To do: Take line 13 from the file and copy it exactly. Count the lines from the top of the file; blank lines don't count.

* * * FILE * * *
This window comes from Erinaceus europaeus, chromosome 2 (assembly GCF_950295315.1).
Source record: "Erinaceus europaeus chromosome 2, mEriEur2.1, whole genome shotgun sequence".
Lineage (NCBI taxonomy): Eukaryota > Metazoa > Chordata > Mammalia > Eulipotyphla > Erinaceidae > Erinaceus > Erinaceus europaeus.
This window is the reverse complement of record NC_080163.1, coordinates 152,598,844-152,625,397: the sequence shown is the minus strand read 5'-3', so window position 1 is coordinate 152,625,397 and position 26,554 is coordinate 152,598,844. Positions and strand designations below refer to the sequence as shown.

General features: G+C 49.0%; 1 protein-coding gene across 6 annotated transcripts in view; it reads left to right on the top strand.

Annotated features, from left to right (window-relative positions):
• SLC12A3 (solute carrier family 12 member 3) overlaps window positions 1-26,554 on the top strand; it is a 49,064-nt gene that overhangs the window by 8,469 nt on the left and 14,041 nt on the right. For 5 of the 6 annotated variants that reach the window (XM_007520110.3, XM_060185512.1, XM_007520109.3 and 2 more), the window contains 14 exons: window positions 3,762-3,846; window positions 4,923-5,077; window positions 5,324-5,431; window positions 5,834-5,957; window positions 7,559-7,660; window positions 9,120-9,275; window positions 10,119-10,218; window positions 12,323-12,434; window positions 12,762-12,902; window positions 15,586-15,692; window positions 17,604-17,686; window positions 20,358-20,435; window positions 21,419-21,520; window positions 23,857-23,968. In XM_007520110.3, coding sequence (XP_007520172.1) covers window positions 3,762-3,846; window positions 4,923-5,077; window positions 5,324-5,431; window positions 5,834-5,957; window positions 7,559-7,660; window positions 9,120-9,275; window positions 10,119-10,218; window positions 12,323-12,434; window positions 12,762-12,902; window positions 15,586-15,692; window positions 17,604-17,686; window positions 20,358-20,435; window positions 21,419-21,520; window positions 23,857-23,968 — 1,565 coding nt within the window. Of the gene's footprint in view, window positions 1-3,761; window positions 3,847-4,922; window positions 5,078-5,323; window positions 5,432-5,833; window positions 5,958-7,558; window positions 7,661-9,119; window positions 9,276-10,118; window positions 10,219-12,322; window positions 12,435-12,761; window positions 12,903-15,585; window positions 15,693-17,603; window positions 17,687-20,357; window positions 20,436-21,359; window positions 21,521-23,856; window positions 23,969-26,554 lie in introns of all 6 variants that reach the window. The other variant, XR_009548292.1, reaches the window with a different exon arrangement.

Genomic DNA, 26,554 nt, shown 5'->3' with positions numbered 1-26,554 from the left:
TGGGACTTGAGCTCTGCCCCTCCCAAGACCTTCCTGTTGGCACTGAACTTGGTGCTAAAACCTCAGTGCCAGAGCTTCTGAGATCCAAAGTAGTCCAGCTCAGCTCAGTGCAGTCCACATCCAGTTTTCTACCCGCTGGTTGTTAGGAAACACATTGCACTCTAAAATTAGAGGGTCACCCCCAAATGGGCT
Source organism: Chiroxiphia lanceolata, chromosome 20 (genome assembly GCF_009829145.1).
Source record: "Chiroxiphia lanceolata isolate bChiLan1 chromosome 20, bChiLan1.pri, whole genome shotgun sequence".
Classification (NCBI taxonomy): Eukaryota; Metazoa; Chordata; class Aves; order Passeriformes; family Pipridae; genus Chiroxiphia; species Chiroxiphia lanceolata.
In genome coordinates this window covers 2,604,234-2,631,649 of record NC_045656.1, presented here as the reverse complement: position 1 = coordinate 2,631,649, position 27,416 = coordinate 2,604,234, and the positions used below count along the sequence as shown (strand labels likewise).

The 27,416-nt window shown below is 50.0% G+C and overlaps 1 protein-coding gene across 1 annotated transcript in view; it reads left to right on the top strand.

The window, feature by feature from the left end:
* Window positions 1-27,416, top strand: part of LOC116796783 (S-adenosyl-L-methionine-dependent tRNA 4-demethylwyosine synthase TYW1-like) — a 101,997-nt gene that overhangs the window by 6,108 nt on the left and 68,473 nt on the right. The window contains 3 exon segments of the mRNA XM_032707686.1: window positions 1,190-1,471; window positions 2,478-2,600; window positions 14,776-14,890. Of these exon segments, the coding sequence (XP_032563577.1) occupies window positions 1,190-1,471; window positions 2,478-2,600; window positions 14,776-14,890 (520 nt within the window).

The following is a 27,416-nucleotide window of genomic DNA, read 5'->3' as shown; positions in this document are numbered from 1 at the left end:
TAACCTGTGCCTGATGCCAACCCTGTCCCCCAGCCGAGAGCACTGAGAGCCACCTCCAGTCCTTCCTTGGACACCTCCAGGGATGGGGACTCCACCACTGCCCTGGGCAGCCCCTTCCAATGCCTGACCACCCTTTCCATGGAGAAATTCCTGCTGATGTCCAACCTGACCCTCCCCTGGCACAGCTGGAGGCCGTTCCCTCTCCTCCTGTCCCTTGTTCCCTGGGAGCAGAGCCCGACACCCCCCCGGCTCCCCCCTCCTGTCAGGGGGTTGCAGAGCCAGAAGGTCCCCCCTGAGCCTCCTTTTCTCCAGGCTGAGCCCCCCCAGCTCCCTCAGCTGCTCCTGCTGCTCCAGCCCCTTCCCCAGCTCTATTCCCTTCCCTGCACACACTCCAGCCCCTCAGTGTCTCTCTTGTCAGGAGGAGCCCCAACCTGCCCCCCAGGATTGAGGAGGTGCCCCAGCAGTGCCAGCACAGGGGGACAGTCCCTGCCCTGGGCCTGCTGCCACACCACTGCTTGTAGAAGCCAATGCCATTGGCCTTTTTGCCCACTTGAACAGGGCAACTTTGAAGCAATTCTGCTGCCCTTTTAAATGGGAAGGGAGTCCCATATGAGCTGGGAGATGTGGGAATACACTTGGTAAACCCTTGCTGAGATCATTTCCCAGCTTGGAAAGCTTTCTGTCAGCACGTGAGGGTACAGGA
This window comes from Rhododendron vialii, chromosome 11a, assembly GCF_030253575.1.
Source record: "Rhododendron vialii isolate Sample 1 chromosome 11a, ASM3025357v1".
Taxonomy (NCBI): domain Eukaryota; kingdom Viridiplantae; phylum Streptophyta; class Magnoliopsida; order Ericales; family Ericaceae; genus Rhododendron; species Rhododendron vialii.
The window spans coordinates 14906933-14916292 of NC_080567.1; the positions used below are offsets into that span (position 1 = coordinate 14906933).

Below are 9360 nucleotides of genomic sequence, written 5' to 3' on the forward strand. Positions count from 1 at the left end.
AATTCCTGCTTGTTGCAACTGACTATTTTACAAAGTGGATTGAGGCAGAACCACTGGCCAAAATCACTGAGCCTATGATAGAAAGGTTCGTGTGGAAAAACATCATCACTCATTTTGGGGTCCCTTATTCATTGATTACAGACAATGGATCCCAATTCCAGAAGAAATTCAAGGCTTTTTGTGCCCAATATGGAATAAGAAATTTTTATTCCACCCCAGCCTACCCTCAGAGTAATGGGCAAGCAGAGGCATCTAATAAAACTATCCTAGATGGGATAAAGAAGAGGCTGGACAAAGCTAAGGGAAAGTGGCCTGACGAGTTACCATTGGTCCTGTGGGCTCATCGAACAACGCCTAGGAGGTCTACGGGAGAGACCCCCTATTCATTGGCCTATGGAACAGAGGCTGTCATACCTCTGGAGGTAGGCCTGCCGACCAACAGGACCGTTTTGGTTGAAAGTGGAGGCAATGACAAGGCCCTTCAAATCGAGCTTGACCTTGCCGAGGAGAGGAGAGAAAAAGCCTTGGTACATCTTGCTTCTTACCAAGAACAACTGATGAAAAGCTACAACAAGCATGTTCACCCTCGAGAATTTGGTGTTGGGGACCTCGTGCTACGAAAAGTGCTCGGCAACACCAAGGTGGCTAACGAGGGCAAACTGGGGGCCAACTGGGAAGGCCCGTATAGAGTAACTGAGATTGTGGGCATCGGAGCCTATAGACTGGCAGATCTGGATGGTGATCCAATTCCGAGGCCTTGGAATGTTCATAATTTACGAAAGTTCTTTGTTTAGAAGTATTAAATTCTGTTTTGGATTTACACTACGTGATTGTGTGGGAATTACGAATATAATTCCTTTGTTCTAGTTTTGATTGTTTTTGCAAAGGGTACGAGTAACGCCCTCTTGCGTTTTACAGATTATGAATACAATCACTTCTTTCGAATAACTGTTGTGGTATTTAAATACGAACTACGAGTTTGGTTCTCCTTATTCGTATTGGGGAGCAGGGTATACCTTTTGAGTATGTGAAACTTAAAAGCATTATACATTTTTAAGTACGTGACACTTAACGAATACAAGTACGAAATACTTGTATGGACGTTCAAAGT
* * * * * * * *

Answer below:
In genome coordinates this window covers 2,604,234-2,631,649 of record NC_045656.1, presented here as the reverse complement: position 1 = coordinate 2,631,649, position 27,416 = coordinate 2,604,234, and the positions used below count along the sequence as shown (strand labels likewise).